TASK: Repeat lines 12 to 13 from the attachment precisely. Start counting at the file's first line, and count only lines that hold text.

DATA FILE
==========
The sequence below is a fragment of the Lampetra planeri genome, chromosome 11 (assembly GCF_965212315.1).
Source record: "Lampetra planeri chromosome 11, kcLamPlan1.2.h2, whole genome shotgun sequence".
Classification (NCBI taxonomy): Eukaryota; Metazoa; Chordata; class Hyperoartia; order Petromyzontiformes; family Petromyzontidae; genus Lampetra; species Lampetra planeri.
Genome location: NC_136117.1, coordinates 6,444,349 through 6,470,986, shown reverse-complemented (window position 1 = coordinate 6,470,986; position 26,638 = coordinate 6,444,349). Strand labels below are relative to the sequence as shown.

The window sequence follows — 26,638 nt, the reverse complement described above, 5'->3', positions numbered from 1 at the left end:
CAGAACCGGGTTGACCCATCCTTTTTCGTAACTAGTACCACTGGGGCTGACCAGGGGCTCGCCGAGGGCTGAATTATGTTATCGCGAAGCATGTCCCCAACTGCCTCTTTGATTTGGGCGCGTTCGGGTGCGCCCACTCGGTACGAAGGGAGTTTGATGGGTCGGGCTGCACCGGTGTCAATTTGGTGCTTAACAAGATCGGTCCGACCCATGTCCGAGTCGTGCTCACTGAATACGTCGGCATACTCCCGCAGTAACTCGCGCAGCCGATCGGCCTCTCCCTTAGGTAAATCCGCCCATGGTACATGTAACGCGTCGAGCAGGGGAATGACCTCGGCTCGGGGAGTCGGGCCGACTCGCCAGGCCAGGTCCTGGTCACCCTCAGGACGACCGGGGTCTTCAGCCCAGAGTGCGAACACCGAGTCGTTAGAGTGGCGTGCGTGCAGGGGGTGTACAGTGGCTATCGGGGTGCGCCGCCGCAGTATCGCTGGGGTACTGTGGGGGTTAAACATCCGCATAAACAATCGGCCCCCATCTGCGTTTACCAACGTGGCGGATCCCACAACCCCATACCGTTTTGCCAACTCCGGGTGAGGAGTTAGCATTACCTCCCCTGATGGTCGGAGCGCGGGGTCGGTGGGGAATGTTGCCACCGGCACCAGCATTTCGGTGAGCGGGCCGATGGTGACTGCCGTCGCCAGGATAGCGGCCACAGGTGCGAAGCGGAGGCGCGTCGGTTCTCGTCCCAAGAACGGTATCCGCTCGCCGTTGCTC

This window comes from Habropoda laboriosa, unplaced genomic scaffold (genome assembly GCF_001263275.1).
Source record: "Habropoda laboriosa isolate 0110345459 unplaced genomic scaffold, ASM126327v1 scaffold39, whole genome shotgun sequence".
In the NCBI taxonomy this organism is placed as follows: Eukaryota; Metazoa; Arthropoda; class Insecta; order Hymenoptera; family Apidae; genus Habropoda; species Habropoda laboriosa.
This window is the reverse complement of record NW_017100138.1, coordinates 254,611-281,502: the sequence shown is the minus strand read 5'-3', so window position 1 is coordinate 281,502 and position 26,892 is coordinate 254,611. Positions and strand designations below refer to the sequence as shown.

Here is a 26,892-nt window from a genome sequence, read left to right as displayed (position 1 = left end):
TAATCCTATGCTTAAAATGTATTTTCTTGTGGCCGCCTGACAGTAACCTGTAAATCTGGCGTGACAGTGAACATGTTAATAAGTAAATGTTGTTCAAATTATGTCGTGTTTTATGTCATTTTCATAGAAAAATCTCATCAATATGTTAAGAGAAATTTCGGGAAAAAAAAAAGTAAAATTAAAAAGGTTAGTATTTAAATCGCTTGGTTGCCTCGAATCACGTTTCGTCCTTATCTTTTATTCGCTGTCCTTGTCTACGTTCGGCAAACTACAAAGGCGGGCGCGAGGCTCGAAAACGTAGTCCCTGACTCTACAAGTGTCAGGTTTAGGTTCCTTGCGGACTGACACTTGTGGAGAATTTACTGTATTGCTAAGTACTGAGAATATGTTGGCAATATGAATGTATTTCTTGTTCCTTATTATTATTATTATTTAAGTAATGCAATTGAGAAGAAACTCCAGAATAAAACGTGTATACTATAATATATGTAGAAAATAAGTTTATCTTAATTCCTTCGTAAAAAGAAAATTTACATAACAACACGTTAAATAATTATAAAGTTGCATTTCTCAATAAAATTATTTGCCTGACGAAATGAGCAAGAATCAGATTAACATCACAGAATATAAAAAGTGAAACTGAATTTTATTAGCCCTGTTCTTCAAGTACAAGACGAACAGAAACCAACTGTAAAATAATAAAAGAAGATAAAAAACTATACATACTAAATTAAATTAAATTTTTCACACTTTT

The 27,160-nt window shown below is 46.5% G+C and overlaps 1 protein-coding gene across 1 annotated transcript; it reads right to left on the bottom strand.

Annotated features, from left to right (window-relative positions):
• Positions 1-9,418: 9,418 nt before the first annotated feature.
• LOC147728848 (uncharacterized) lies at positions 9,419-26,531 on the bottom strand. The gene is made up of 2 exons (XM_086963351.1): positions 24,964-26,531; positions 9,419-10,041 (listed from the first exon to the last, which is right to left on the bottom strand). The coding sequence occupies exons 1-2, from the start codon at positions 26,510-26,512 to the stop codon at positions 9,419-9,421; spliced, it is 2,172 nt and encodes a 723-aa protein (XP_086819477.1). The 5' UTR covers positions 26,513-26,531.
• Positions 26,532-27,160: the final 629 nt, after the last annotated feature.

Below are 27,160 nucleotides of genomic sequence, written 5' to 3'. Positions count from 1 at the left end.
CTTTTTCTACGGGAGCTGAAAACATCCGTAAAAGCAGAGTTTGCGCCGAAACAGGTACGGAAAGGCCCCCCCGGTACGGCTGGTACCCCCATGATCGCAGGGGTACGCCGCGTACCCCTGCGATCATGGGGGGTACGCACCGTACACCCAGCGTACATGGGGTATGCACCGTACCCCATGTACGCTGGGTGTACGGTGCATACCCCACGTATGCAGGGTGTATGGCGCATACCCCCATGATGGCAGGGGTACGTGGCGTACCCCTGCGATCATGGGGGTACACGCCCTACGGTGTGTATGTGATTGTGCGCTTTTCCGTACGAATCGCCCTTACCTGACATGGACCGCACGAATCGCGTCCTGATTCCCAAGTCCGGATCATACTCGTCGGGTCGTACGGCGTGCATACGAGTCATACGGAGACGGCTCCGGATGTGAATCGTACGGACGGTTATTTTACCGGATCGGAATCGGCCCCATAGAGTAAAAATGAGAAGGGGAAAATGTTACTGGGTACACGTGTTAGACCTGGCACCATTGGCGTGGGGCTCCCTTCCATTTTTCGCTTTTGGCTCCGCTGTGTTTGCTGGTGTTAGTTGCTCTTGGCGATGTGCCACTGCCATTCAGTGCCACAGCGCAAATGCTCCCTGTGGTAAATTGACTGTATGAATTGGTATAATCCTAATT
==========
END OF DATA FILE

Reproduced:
TAATCCTATGCTTAAAATGTATTTTCTTGTGGCCGCCTGACAGTAACCTGTAAATCTGGCGTGACAGTGAACATGTTAATAAGTAAATGTTGTTCAAATTATGTCGTGTTTTATGTCATTTTCATAGAAAAATCTCATCAATATGTTAAGAGAAATTTCGGGAAAAAAAAAAGTAAAATTAAAAAGGTTAGTATTTAAATCGCTTGGTTGCCTCGAATCACGTTTCGTCCTTATCTTTTATTCGCTGTCCTTGTCTACGTTCGGCAAACTACAAAGGCGGGCGCGAGGCTCGAAAACGTAGTCCCTGACTCTACAAGTGTCAGGTTTAGGTTCCTTGCGGACTGACACTTGTGGAGAATTTACTGTATTGCTAAGTACTGAGAATATGTTGGCAATATGAATGTATTTCTTGTTCCTTATTATTATTATTATTTAAGTAATGCAATTGAGAAGAAACTCCAGAATAAAACGTGTATACTATAATATATGTAGAAAATAAGTTTATCTTAATTCCTTCGTAAAAAGAAAATTTACATAACAACACGTTAAATAATTATAAAGTTGCATTTCTCAATAAAATTATTTGCCTGACGAAATGAGCAAGAATCAGATTAACATCACAGAATATAAAAAGTGAAACTGAATTTTATTAGCCCTGTTCTTCAAGTACAAGACGAACAGAAACCAACTGTAAAATAATAAAAGAAGATAAAAAACTATACATACTAAATTAAATTAAATTTTTCACACTTTT

The 27,160-nt window shown below is 46.5% G+C and overlaps 1 protein-coding gene across 1 annotated transcript; it reads right to left on the bottom strand.